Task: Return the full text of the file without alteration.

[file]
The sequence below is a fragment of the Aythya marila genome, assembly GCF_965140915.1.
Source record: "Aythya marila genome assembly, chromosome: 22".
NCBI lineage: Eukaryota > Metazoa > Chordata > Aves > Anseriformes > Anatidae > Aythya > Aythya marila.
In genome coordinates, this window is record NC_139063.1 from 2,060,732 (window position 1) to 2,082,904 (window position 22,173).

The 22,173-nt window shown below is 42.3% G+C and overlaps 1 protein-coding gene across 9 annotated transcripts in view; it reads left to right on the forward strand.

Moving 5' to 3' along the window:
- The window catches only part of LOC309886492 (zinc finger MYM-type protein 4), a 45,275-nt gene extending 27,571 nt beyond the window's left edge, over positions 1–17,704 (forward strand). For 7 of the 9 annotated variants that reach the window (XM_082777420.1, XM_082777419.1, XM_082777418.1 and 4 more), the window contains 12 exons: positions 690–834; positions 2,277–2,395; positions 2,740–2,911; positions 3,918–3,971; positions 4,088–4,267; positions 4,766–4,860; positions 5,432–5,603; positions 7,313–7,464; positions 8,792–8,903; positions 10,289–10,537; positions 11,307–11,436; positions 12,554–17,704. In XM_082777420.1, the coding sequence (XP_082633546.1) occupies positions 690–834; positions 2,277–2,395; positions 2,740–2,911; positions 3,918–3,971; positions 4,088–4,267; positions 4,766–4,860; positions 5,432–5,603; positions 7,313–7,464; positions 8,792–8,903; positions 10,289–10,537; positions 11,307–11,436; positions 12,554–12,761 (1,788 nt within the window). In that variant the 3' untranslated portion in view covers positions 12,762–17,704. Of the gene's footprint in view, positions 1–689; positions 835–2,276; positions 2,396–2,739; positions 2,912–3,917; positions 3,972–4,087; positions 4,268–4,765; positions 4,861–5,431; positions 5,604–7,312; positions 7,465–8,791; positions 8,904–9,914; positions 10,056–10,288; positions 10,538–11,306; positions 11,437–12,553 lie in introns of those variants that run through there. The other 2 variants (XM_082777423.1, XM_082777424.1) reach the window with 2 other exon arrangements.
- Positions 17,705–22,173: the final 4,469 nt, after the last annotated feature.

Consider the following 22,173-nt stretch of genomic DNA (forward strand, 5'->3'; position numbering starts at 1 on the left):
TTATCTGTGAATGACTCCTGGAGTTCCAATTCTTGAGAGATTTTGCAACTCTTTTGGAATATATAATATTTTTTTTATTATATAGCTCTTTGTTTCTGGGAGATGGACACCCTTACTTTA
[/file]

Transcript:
The sequence below is a fragment of the Aythya marila genome, assembly GCF_965140915.1.
Source record: "Aythya marila genome assembly, chromosome: 22".
NCBI lineage: Eukaryota > Metazoa > Chordata > Aves > Anseriformes > Anatidae > Aythya > Aythya marila.
In genome coordinates, this window is record NC_139063.1 from 2,060,732 (window position 1) to 2,082,904 (window position 22,173).

The 22,173-nt window shown below is 42.3% G+C and overlaps 1 protein-coding gene across 9 annotated transcripts in view; it reads left to right on the forward strand.

Moving 5' to 3' along the window:
- The window catches only part of LOC309886492 (zinc finger MYM-type protein 4), a 45,275-nt gene extending 27,571 nt beyond the window's left edge, over positions 1–17,704 (forward strand). For 7 of the 9 annotated variants that reach the window (XM_082777420.1, XM_082777419.1, XM_082777418.1 and 4 more), the window contains 12 exons: positions 690–834; positions 2,277–2,395; positions 2,740–2,911; positions 3,918–3,971; positions 4,088–4,267; positions 4,766–4,860; positions 5,432–5,603; positions 7,313–7,464; positions 8,792–8,903; positions 10,289–10,537; positions 11,307–11,436; positions 12,554–17,704. In XM_082777420.1, the coding sequence (XP_082633546.1) occupies positions 690–834; positions 2,277–2,395; positions 2,740–2,911; positions 3,918–3,971; positions 4,088–4,267; positions 4,766–4,860; positions 5,432–5,603; positions 7,313–7,464; positions 8,792–8,903; positions 10,289–10,537; positions 11,307–11,436; positions 12,554–12,761 (1,788 nt within the window). In that variant the 3' untranslated portion in view covers positions 12,762–17,704. Of the gene's footprint in view, positions 1–689; positions 835–2,276; positions 2,396–2,739; positions 2,912–3,917; positions 3,972–4,087; positions 4,268–4,765; positions 4,861–5,431; positions 5,604–7,312; positions 7,465–8,791; positions 8,904–9,914; positions 10,056–10,288; positions 10,538–11,306; positions 11,437–12,553 lie in introns of those variants that run through there. The other 2 variants (XM_082777423.1, XM_082777424.1) reach the window with 2 other exon arrangements.
- Positions 17,705–22,173: the final 4,469 nt, after the last annotated feature.

Consider the following 22,173-nt stretch of genomic DNA (forward strand, 5'->3'; position numbering starts at 1 on the left):
TTATCTGTGAATGACTCCTGGAGTTCCAATTCTTGAGAGATTTTGCAACTCTTTTGGAATATATAATATTTTTTTTATTATATAGCTCTTTGTTTCTGGGAGATGGACACCCTTACTTTA